- 40 years.
A recent financial market pundit described the current market conditions by using Darwin’s phrase “survival of the fittest”. Perhaps the biggest lesson out of Darwin’s work is not that evolution is a battle but one of adaptation. The long-term winners are better at adapting to changing circumstances rather than battling with others in the same ecosystem. We have pointed out the virtues of Amazon and Tesla as companies capable of adapting.
While far sighted entrepreneurs may be capable of navigating changing conditions, a certain element of our society must adapt quickly or risk severely impairing the institutions dependent on their decision making-the Investment Committee.
Read the investment policy of any institution and there will be acceptable ranges of ownership levels of stocks and bonds. Those ranges almost always state that equities shall be owned in a range of 50-70% of the portfolio and bonds 30-50%. (While larger institutions may incorporate private equity and venture capital, that is usually not the case for many smaller entities.)
These numbers are based on the common (and mythological) 60/40 portfolio. Treated as divine inspiration, it is commonplace because it is easy, and it has worked. There are very few people working on Wall Street that have not watched interest rates gently roll down (measured on a 5year rolling average) in yield on a 10- year Treasury of 12.46% on Halloween of 1980 to approximately .65% this Halloween. Every consultant to every Investment Committee has been able to advocate significant percentages of the portfolio suggesting that the bonds dampen volatility and produce acceptable returns. The same consultants preach reversion to the mean in asset class returns but never explain what the mean yield is. Is it 1980’s 12.46% or last year’s 1.4%?
Where are we today? Is it prudent to lock up 40% of a portfolio in an asset class that has negative real returns and possibly negative nominal returns within any acceptable time frame? Will bonds really dampen volatility? Is credit risk a solution? Without utilizing private equity and venture capital, are stocks the only acceptable investment?
Darwin was well known for observation. He also had a maxim that if he observed something inconsistent with his beliefs that he would write it down immediately before his mind convinced itself that the observation never happened.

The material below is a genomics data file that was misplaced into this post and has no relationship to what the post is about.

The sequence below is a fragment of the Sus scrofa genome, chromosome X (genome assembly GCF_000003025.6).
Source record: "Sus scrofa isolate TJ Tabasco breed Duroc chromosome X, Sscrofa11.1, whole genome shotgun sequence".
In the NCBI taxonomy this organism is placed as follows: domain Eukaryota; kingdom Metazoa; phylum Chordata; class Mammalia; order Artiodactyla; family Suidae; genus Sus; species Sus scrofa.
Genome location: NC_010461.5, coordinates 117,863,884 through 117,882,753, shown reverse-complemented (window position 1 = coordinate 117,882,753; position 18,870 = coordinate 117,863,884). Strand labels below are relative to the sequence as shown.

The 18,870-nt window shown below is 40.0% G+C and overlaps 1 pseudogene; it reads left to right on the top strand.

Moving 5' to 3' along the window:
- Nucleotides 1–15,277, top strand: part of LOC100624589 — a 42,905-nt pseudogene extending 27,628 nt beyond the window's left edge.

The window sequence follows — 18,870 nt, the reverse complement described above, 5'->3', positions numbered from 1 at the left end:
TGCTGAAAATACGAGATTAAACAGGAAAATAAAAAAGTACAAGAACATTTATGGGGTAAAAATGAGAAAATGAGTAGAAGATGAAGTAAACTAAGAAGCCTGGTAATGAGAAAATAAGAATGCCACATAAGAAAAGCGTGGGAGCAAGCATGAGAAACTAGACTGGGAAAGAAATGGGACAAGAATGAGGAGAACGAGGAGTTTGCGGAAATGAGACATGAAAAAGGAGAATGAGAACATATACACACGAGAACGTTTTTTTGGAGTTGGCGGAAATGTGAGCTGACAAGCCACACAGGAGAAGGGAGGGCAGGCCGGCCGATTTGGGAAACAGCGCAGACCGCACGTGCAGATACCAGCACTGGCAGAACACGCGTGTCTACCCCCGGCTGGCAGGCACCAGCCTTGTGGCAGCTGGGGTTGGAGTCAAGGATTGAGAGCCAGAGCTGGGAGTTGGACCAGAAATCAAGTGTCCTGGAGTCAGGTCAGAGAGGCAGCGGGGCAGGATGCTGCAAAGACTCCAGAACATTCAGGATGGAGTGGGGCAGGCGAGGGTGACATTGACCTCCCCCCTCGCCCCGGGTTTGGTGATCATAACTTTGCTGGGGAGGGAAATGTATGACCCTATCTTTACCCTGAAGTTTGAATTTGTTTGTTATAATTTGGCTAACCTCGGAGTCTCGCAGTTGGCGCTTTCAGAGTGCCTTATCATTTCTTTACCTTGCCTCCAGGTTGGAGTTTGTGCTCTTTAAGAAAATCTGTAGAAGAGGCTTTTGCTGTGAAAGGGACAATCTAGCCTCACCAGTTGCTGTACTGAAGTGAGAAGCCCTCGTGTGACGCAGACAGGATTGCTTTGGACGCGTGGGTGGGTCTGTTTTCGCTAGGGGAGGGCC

Wall Street is known for disregarding observations inconsistent with their beliefs because the game is to understand the belief systems of others and exploit them by preaching reversion to the mean instead of understanding that the mean has been a moving target for forty years. Suggest that the initial conditions are changing, and one will be laughed at with the well-worn phrase “…the biggest way to lose money is to say this time is different…”. What if it is different this time?
Investment Committees exist to demonstrate an ability to make prudent decisions for the benefit of an institution. Members of the committee usually check their own market forecasts at the door, it is easier not to have a view of the market than to be labeled wrong later. Many times, in order to avoid being wrong, the committee uses historic data. The presence of immutable data from the past never runs into Darwin’s dilemma of observing a data point inconsistent with their own beliefs, however it is inconsistent with the market’s beliefs.
Unless almost all the Investment Policies are immediately rewritten, the assumptions constructing a 60/40 portfolio are going to undermine the goals of the institution. We doubt that any movement will be made in that direction, therefore there will be carnage across the balance sheets of non-profits and foundations.
The noted “Wealth Gap” in our society is the result of 40 years of double digit returns in stocks and bonds with inflation migrating from high single digits to under 2%. Although this outcome has been used a political capital in looking at wealth creation in households, it is also relevant to foundations and non-profit organizations. The growth in endowments has allowed the institution to believe that past spending practices may be acceptable to forecast because of the existence of the historical returns. This is simply not the case.
How long will it take to right size expectations with reality? The answer is that it takes courage and bold convictions, two items in short supply on Investment Committees.
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